Kingdom Hearts: Melody of Memory Review
There are many individual elements that make up Kingdom Hearts: its Final Fantasy roots, its Disney crossovers, its constantly-developing story, and its penchant for ‘side games’. Your affinity towards and of those elements might vary, but one thing that is almost universally agreed upon is that the music of Kingdom Hearts is beloved. For that reason, and the fact that Final Fantasy Theatrhythm made it look so fun, Kingdom Hearts fans have been wanting a musical experience like Kingdom Hearts Melody of Memory for quite some time. It was worth the wait.
Beyond just being a great time of its own accord, I’d argue that Kingdom Hearts Melody of Memory is the greatest singular celebration of the series that we’ve ever had. More than just a rhythm game, it feels like a proud showing of what the series has accomplished so far, before it takes off into a brand new chapter. For Kingdom Hearts fans it’s damn-close to the perfect celebration package.
Although this may be an unusual starting point, I know many Kingdom Hearts fans have been waiting for Melody of Memory specifically to see where the series is going next. For those hoping for substantial storyline developments, there are some cool details and hints at what's next, but nothing as concrete as the ending for ReMind or Kingdom Hearts III. For the first five or so hours, the only story content comes from Kairi recapping what’s already happened in the series. Since the demo had already shown me that I’d enjoy the gameplay, the one lingering question I had going in was whether or not the story content would be satisfying or not. Although the story execution is far from perfect, the end results are positive, and Melody of Memory manages to paint a clear and exciting future for the franchise with the small amount of story it has. I won’t go into detail for fear of spoilers, but a clear next chapter is established here, and there are some genuinely great scenes to sit through, which is exactly what I wanted from Melody of Memory.
However, I did mention that the execution isn’t perfect and that’s an understatement. As I previously mentioned, you won’t get any of the new story content until you’ve gotten to the end of the World Tour campaign, which will take you a minimum of five hours to rush through. The whole batch of new story content is chucked at you in a final hour when it feels like there were plenty of opportunities earlier to break it up and give the player something to go on. That makes that hour a really intense and fun one, but if you’re on the edge of your seat waiting for the conclusion then you might as well get comfy. It’s actually very reminiscent of ReMind in that regard, with most of the experience being a retelling of what we know, before coming out with some awesome last-minute content that makes it worth the wait. I’m aware that for the less-than-obsessed fan this pacing isn’t ideal though.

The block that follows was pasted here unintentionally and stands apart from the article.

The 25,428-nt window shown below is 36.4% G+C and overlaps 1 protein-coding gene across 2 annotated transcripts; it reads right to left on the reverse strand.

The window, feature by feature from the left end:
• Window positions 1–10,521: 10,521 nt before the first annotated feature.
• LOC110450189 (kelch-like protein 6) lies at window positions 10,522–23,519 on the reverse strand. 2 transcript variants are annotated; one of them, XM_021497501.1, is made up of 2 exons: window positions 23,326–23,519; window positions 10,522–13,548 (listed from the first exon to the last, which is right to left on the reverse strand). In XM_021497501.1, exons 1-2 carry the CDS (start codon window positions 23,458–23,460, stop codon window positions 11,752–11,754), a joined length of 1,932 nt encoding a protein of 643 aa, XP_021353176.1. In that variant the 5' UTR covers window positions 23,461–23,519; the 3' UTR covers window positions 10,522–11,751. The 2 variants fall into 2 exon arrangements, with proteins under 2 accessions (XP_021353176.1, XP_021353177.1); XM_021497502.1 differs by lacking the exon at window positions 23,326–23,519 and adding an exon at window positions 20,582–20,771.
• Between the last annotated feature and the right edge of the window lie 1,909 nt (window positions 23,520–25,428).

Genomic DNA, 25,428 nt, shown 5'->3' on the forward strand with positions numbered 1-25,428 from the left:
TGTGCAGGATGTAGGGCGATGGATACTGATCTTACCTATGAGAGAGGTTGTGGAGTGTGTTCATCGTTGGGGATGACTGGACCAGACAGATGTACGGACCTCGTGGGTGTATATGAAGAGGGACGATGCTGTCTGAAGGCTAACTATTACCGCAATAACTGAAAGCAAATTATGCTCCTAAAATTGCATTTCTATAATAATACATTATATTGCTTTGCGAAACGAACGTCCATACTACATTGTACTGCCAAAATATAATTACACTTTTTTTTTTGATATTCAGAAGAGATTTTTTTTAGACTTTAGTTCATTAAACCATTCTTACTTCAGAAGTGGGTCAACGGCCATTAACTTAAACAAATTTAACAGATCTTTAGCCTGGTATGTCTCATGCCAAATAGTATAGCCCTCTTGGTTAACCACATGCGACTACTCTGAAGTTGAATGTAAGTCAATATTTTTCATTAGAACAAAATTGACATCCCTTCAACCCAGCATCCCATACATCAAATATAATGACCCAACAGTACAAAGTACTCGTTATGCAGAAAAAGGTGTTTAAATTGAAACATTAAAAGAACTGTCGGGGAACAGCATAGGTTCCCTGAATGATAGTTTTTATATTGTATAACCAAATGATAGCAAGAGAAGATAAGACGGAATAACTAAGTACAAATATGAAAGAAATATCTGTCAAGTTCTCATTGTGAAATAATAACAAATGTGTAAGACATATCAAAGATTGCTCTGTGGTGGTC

One of the big hopes going into Melody of Memory was that this would be Kairi’s first time to properly shine. To those like me who were really hoping she’d come into her own, I’m sad to say that her presence is about as strong as it’s always been. Having her narrate the events of older games is a nice touch, but that’s about as much as you get with her until some bits in the concluding scenes. She’s not even playable in her own game. Once again, I can’t really talk about it too much here but just know that whilst the future of Kingdom Hearts is exciting, the Kairi side specifically isn’t handled quite as well as I’d hoped.
Thankfully, I didn’t mind having to play a bunch of missions to get to that point because the gameplay is really good fun. You control a team of three as you run along a track playing music from Kingdom Hearts. As you move, you’ll have to attack Heartless to the beat, jump over attacks and glide through notes in order to get to the end and get the best score. It’s pretty standard rhythm-game stuff, but the use of actual Heartless and moves from the game create a pretty powerful illusion that you’re playing a mainline Kingdom Hearts title. It’s a really cool effect that’s made all the better by the fantastic music you’ll be playing through as you go. I was also very pleasantly surprised at just how difficult things can get ,but only if you want them to. Playing on Normal difficulty will challenge you just enough, but you can also switch it up to the much harder Proud mode and even further with the performer mode toggled. It's nice that there are so many options.
Although the main gameplay type is the field battles, there are also two other unique game-types. The first is called Memory Dive, and they’re the second most common type of mission you’ll do. In this mode, you glide along a line as clips from previous games play in the background. It’s a nice change of pace, but these feel a little cheap compared to the rest of the game. I get the intention of these is that there aren’t always battles that line up with songs, but they still feel a bit underwhelming and it’s sadly where you’ll see some really awesome songs locked behind. On occasion, the game will give you the normal track version of the song too, but it’s a shame it’s not done for all of them.